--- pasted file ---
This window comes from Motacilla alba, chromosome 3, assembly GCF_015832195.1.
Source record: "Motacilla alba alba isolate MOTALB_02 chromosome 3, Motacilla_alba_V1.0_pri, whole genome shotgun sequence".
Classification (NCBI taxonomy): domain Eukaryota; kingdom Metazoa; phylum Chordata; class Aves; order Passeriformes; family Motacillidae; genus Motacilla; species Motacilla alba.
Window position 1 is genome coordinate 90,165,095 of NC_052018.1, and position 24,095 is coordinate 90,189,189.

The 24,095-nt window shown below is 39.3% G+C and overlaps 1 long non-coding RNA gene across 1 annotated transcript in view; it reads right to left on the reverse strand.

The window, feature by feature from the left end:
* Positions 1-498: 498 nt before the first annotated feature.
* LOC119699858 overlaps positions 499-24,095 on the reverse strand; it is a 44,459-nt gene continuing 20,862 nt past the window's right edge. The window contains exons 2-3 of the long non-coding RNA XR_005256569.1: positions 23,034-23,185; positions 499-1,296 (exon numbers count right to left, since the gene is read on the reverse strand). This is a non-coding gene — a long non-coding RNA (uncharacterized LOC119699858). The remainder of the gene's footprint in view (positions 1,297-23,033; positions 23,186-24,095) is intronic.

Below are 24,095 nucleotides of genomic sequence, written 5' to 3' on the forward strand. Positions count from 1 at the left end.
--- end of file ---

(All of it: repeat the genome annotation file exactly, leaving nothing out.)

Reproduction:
This window comes from Motacilla alba, chromosome 3, assembly GCF_015832195.1.
Source record: "Motacilla alba alba isolate MOTALB_02 chromosome 3, Motacilla_alba_V1.0_pri, whole genome shotgun sequence".
Classification (NCBI taxonomy): domain Eukaryota; kingdom Metazoa; phylum Chordata; class Aves; order Passeriformes; family Motacillidae; genus Motacilla; species Motacilla alba.
Window position 1 is genome coordinate 90,165,095 of NC_052018.1, and position 24,095 is coordinate 90,189,189.

The 24,095-nt window shown below is 39.3% G+C and overlaps 1 long non-coding RNA gene across 1 annotated transcript in view; it reads right to left on the reverse strand.

The window, feature by feature from the left end:
* Positions 1-498: 498 nt before the first annotated feature.
* LOC119699858 overlaps positions 499-24,095 on the reverse strand; it is a 44,459-nt gene continuing 20,862 nt past the window's right edge. The window contains exons 2-3 of the long non-coding RNA XR_005256569.1: positions 23,034-23,185; positions 499-1,296 (exon numbers count right to left, since the gene is read on the reverse strand). This is a non-coding gene — a long non-coding RNA (uncharacterized LOC119699858). The remainder of the gene's footprint in view (positions 1,297-23,033; positions 23,186-24,095) is intronic.

Below are 24,095 nucleotides of genomic sequence, written 5' to 3' on the forward strand. Positions count from 1 at the left end.